For the past few months I’ve been living and working at the South Rim of the Grand Canyon, explaining activities, hikes, and transportation options to the guests that pour in every day from all over the world. I’ve got to say, I think I have the best job in the entire park. The guests that come to my desk are typically adventurers in some capacity or another - backpackers, mule riders, rafters, badass retirees living out their bucket list items. Over time I’ve come to understand the most important elements that go into planning a South Rim trip depending on what type of traveler you are. Families, hikers, and day trippers all have different concerns, and I hope to round them up for you all here.
As I prepared for my exodus from Southern California, I made a last minute effort to cross another thing off my must-see list by rambling around in one of my new favorite national parks - Death Valley. It’s pretty easy to figure things out once you’re there, but if you’re the researching/planning type, here are a few tips to keep in mind.
Today was the final day of my Los Angeles-to-Redwoods-and-back road trip, a whirlwind that kept me busy and alert every waking moment of the past four days. As I pulled out of the RV Park, I already felt it setting in: The Dread. I missed this lifestyle already, and I was still getting to live it for one more day. This mourning created a mild panic that followed me into Cambria and insisted that I try to milk every last drop out of the final miles ahead.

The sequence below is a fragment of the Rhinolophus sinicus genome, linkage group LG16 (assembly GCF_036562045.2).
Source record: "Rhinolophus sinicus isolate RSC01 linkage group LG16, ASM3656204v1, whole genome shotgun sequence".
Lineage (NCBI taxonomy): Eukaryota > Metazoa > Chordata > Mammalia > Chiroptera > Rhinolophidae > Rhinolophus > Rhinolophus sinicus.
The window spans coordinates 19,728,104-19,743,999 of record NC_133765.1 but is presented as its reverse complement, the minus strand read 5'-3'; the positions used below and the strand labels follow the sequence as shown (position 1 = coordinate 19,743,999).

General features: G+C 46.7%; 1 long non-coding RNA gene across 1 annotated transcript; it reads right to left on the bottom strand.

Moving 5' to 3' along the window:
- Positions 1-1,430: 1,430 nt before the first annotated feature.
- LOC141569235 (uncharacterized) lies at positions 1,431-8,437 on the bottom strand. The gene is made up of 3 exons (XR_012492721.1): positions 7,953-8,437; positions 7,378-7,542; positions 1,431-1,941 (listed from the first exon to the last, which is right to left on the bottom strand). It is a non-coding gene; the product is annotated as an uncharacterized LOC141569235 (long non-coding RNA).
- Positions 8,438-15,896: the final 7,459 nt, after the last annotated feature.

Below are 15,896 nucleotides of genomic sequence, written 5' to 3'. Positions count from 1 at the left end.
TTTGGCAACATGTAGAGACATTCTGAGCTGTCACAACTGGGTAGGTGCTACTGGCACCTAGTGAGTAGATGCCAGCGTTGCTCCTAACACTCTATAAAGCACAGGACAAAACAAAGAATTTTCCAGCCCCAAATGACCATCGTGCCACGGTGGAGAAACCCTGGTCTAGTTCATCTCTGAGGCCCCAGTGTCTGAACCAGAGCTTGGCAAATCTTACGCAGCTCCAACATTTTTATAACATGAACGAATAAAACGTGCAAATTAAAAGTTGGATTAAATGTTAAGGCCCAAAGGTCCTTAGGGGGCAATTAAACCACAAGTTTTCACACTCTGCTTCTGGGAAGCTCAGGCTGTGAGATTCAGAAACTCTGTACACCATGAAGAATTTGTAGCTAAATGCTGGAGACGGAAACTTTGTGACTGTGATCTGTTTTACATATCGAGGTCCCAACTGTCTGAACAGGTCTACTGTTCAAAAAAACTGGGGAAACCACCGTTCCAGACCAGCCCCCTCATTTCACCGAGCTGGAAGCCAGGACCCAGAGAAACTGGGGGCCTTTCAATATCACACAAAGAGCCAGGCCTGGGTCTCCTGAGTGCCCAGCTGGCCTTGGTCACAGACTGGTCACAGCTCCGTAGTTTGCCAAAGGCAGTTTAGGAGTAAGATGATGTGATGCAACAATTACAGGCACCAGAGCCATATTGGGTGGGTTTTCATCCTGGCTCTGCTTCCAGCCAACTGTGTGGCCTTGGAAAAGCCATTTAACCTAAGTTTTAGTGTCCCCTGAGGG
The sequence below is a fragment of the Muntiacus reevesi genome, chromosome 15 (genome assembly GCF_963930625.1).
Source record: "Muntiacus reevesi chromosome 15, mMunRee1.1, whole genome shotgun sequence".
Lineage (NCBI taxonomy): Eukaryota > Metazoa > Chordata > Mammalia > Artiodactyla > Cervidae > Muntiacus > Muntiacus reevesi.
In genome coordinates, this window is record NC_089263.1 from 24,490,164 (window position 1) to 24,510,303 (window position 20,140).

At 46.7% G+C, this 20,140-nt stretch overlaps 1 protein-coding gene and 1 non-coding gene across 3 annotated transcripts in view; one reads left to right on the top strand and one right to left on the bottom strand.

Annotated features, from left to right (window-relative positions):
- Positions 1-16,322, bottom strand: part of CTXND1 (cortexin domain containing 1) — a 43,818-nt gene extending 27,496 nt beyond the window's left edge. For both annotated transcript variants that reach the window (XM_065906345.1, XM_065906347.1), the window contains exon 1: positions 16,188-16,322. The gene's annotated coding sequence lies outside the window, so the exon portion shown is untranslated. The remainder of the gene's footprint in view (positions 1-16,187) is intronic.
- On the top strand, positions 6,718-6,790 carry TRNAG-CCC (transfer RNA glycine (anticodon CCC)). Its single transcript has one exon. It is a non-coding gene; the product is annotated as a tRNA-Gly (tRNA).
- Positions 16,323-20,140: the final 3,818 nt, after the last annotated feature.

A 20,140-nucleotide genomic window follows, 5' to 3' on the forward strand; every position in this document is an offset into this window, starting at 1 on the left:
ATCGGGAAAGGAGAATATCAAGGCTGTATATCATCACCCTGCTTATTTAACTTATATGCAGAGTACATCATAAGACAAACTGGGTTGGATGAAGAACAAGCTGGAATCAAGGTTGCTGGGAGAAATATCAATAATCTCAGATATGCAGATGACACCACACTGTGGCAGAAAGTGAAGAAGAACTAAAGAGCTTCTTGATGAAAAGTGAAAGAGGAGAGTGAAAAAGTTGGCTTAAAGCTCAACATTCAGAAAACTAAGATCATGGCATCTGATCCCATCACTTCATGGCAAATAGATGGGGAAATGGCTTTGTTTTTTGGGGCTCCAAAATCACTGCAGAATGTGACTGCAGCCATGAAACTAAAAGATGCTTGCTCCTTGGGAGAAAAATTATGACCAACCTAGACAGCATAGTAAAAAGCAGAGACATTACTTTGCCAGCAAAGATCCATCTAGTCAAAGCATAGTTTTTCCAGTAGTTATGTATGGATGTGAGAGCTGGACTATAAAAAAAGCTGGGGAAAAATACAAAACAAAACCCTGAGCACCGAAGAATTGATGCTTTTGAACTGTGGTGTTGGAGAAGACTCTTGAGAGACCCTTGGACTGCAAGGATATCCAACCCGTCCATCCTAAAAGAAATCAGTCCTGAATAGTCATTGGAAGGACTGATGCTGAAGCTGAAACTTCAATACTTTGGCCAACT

I’d bemoaned passing so quickly through the Bay Area the prior day, and since I didn’t have to be in San Jose for my Winchester Mystery House tour until 2PM and the Bigfoot Discovery Museum wouldn’t close until 6PM, the thought struck me that I could spend the afternoon exploring my favorite literary generation in the very city it was born in: The Beat Movement in San Francisco.
I got settled for the night, and then it happened - just as I was about to fall asleep, I heard a vicious screeching sound followed by two hisses, all of which sounded like some kind of cat (or two) right outside my tent. Then it happened again. They were probably just domestic farm cats, but I’d read that this was bobcat territory and of course my imagination ran wild for the rest of the night. What was that? Why was it hissing at me? Where was it now? Did my brain dream it up?
I had a list of unfinished business to attend to with four days, one car, and one backpack at my disposal. I refuse to live over a year in California without having seen the mighty Redwoods. Driving from Los Angeles to Humboldt Redwoods State Park directly, without any detours, is something like ten hours and doesn’t sound particularly appealing for a marathon out-and-back drive in one weekend, but taking two days to get there and two days to get back? Stopping along the way to knock other things off the bucket list? Leaving space in between to wander off course and make new discoveries? A race against time, but it just might work.
Hour ten. I can’t take it anymore. I pull over to the first gas station I see to stretch my atrophying muscles and buy a late night “dinner” of a donut and some hot cheetos (I’m in survival mode). I jump up and down a couple times and say a small prayer to no-one - God was not present here. I’m on the drive home to LA from Vegas on the worst possible day to be on the drive to LA from Vegas; that’s right, it’s the Monday of Memorial Day weekend, and I’m a sucker.
I probably heard about Slab City the same way you did; either through the Chris McCandless story, or through reading Civil Disobedience and then Googling “is there anywhere in the world you can still live freely?” I’ve wanted to visit it for years, and since my <insert travel equivalent of biological clock here> has been ticking, I finally committed to making a day trip just to check it out. In the summer. In the punishing heat of Southern California. Sweet Jesus why do I hate myself.